• He said that's pretty good, that.

  • 179 goals in 300 games or something like that.

  • And I said, that's only league goals, I said where are my cup goals?

  • So, I said, well, I'll try and get them out.

  • We couldn't get them.

  • We couldn't find any cup goals.

  • I don't know why, but No, I was a goal scorer,

  • and had a great career without actually winning anything.

  • I went to Rangers about the time when Celtic were completely dominant.

  • They'd just won the European Cup under Jock Stein, and

  • they were the fantastic team.

  • The were a devil to beat at that time.

  • But I enjoyed it, I had a good career.

  • The thing about playing is that that is the best time of your life,

  • which relates to how I would never ask any of my players to retire to become a coach.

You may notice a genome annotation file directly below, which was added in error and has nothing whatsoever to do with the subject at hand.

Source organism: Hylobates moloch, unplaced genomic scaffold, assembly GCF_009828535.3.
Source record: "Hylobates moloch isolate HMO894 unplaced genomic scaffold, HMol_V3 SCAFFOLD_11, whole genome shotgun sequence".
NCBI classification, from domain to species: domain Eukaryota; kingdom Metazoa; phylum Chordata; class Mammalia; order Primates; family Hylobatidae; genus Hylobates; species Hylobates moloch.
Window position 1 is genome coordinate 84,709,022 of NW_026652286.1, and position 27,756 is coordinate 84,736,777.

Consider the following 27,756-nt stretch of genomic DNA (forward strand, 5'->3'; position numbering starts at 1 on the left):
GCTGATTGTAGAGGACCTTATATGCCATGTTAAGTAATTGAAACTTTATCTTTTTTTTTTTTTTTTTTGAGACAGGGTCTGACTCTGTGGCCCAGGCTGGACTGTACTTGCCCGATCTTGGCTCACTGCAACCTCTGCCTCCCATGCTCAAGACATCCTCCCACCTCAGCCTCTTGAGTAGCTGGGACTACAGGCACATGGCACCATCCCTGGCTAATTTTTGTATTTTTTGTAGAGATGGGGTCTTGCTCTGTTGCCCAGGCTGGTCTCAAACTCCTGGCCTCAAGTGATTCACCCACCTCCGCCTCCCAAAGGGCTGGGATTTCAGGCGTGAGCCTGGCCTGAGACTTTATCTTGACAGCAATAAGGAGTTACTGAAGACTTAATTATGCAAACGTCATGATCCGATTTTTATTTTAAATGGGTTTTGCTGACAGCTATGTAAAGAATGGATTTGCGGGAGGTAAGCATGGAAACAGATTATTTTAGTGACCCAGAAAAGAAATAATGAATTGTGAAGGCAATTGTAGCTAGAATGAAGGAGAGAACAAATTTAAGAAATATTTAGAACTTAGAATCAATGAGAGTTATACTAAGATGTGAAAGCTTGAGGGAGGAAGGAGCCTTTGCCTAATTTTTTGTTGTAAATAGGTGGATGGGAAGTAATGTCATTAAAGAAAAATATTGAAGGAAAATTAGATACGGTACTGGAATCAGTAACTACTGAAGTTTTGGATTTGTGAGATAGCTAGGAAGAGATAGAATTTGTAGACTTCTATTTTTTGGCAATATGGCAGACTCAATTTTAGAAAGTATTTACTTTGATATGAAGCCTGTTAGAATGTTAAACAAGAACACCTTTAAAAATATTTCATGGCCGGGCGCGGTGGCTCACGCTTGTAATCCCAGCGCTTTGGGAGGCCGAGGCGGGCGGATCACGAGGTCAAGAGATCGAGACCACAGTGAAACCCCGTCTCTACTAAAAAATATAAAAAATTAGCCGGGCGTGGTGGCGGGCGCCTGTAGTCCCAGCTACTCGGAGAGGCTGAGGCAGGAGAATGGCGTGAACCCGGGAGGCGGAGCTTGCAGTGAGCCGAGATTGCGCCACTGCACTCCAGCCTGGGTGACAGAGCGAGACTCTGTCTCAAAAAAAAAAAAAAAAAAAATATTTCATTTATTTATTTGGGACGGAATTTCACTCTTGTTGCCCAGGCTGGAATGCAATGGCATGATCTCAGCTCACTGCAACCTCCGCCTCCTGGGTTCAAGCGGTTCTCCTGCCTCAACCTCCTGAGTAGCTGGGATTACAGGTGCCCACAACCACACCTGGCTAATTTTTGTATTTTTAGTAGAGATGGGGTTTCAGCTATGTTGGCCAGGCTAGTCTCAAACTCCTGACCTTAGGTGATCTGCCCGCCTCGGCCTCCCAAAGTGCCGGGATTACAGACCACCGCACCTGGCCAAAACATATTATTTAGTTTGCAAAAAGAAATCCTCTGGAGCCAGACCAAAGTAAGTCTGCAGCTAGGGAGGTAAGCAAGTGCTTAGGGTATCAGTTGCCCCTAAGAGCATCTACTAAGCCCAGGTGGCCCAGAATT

• I encouraged them to take their badges.

  • When I went to fulltime at football, because I was an engineer.

  • I was a tool maker until I was 22, was part-time at football.

  • I made my mind up.

  • I was not going back to Engineering.

  • So I took all my coaching badges, I prepared to stay in the game.

  • Like everyone should do, if you want to do something, prepare.

  • Whether it's through study, or like I did, take your coaching badges,

  • I think that's an important issue.

  • >> And how well behaved on the field was that young player Alex Ferguson?

  • >> You're getting this from my son Jason.

  • Had a bad record.

  • >> Pardon?

  • >> Had a bad record.

  • >> [LAUGH] >> I was sent off eight times

  • >> Pardon?

  • >> I know, I know.

  • But I was misunderstood.

  • [LAUGH] [APPLAUSE] >> Do you remember some

  • of the incidents about why you were sent off?

  • >> Every one of them.

  • Yeah.

  • Retaliation was mostly.

  • Or maybe a late tackle or

  • something, or an elbow in someone's jaw or something like that.

  • >> [LAUGH] >> I had a funny running style.

  • I run with my elbows like this.

  • So, I was always getting into trouble.

  • [LAUGH] Matt's laughing here.

  • I was always getting into trouble because of my elbows, yeah.